A number of paintings by Robinson have never been varnished. When paintings that have been varnished are compared to those that have remained unvarnished, the varnished paintings often show dark strokes of paint that look like they are too dark and do not fit in with the way that the space works in the rest of the picture. This appearance can lead one to suspect that Robinson's paintings suffer from changes in values when they are varnished, exactly as Metcalf had predicted in the long, admonishing inscription on the reverse of Metcalf's painting Benediction.

For instance, Robinson's painting Seaside Village (n.d., private collection) was coated with what appeared to be a later varnish when it came to the authors for treatment. In its varnished state, the very dark green and reddish brown strokes in the tree and on the hillside seemed obtrusive, and the space did not work very well (fig. 7). When the varnish was removed, and the darkest strokes became less saturated and consequently more matte, these strokes became lighter in value. In their unvarnished state, the strokes appeared to fit better with the colors and values in the rest of the picture, and when these strokes become less prominent, the recession of space works more logically, especially on the hillside (fig. 8). In another painting, The Little Bridge (n.d., private collection), removing a later varnish made a subtle but noticeable improvement in the appearance of the face of a woman by reducing the contrast between the dark spots of paint that defined her features and the rest of her face, consequently making her facial expression less cartoonlike.

The authors have at this point removed varnishes from six paintings by Robinson, often finding that varnish removal makes an improvement in the way that the space in the painting works and keeps individual dark strokes from being too prominent. In none of these paintings was the surface completely matte after varnish removal. The gloss varied from area to area, but it often happens that Robinson's darkest strokes are among the most matte, and it is in these cases that one sees the most dramatic change upon varnish removal. Of course, there is no guarantee that the recovered variations of matteness and gloss are exactly those that were visible when the painting was new. But at least in the case of Robinson, the variations of gloss and consequent changes in value and intensity make visual sense. Removing varnishes from these paintings also brings to mind Parkhurst's comment about the change in color intensity that occurs upon varnishing (see sec. 2 above), especially Seaside Village, where strong red and green strokes were among the discordant notes that seemed diminished by varnish removal. Fortunately, in all of these cases, the authors found that the solubilities of the paint and varnish allowed cleaning to be carried out to a degree that variations in gloss were made apparent, a process that might not be possible with some paintings.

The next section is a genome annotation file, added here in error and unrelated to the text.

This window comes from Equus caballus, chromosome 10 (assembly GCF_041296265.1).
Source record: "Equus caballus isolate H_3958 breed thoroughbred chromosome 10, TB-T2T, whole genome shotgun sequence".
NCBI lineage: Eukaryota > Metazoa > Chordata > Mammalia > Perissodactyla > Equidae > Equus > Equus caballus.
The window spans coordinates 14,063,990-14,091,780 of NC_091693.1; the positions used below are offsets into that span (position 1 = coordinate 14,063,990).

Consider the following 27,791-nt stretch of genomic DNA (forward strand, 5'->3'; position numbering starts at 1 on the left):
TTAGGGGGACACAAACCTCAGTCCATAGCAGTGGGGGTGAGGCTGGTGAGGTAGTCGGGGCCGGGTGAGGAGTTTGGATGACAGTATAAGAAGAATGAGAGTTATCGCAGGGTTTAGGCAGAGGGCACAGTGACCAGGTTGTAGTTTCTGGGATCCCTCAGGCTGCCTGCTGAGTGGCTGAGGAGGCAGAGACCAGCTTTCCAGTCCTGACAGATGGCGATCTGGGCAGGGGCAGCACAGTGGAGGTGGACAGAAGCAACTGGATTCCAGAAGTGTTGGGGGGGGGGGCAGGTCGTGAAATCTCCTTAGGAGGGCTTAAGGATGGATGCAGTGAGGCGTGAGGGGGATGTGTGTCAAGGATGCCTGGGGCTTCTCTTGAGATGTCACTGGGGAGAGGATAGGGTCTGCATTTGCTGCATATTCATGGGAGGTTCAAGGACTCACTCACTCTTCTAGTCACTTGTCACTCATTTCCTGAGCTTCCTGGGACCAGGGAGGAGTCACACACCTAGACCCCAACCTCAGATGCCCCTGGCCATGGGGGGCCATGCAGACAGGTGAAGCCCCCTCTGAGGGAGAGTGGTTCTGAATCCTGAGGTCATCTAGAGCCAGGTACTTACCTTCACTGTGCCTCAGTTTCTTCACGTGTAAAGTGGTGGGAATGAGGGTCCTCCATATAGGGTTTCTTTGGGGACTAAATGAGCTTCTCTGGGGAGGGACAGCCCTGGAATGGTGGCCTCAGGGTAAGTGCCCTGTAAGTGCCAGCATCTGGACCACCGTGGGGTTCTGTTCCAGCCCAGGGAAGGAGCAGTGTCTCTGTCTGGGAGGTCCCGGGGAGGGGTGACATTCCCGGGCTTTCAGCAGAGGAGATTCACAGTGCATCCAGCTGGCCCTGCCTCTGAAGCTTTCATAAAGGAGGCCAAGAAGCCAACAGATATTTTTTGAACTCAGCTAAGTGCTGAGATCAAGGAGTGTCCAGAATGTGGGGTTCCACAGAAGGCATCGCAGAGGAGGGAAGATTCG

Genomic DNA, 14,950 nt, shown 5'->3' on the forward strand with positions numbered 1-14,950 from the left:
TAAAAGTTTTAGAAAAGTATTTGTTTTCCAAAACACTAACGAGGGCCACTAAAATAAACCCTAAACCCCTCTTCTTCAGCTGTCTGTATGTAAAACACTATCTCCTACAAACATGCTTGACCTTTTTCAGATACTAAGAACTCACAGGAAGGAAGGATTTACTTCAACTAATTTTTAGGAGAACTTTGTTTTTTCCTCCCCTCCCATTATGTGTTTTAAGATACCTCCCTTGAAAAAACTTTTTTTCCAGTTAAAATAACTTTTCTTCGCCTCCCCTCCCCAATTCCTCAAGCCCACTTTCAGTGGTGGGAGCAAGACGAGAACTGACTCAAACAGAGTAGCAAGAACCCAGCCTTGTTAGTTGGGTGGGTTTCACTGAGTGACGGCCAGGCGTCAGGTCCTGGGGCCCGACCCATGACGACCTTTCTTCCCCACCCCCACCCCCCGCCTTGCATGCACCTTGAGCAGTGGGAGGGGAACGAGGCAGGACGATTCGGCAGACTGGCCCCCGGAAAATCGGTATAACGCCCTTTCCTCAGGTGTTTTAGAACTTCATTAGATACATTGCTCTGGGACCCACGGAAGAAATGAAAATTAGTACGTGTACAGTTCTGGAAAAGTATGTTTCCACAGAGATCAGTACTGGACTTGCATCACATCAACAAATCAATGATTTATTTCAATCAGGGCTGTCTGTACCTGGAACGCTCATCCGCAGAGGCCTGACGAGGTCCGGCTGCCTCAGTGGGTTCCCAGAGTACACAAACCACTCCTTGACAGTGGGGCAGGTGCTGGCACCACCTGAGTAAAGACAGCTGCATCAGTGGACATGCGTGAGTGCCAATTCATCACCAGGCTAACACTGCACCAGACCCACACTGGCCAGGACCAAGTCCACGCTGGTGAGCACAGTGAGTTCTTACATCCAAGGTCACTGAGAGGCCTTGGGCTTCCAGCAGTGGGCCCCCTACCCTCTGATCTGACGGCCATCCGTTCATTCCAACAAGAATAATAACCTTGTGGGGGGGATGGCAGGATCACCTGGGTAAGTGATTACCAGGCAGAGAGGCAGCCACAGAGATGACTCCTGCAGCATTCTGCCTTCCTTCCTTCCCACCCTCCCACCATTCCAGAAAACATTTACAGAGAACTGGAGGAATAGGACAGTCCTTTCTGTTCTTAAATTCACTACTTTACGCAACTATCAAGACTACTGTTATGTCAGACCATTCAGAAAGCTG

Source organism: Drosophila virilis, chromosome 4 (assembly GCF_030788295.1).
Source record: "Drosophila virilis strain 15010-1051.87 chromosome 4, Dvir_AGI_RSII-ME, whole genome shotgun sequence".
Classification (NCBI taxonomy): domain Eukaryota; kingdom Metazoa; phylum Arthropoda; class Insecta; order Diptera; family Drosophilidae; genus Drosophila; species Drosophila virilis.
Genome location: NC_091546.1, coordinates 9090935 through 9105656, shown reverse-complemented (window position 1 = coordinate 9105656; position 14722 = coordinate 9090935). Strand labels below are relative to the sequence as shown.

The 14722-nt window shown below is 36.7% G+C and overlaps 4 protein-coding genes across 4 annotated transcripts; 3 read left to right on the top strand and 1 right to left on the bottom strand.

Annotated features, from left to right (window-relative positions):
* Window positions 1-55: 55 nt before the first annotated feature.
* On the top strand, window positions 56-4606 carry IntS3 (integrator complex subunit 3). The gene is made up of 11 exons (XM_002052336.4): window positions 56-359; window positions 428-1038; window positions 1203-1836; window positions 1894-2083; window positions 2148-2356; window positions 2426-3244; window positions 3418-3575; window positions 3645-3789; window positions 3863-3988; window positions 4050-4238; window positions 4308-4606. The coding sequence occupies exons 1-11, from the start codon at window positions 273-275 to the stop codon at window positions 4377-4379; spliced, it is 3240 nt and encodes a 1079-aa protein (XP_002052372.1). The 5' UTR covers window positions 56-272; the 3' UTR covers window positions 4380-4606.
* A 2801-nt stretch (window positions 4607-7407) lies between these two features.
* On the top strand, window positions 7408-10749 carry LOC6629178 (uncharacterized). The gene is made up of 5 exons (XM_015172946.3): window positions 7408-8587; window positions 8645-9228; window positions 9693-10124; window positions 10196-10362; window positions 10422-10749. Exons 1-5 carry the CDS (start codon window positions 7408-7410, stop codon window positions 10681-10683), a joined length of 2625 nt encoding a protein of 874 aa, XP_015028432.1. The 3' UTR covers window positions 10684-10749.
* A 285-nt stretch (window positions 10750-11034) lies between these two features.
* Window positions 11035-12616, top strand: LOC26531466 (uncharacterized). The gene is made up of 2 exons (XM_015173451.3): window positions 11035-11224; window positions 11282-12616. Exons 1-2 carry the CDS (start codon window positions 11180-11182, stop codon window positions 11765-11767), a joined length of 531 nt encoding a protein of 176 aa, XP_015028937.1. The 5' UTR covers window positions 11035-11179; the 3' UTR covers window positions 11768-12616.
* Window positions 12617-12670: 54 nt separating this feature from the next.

If we return once more to written evidence to help interpret the evidence of the paintings themselves, the overwhelming testimony of Robinson's diary is that—in spite of Robinson's qualms about the “crummy” paint application in Monet's cathedral series—he admired Monet more than any other artist and hung on every word of Monet's advice. Robinson himself often compared his work unfavorably to Monet's. He wrote about Monet's paintings vis-à-vis his own: “They are so vibrant and full of things, yet at a little distance, broad tranquil masses are all one sees. They are not spotty or unquiet” (Robinson 1892–96, entry for May 10, 1893). It seems difficult to believe that Robinson would not have carried his admiration of Monet to the point of emulating the unvarnished appearance of Monet's paintings as well. And if we consider the appearance of some of Robinson's paintings—before and after varnish removal—it may not be too much of a stretch to imagine that the paintings, after their varnishes have been removed, look more like what Robinson admired in Monet: less “spotty” and “unquiet.”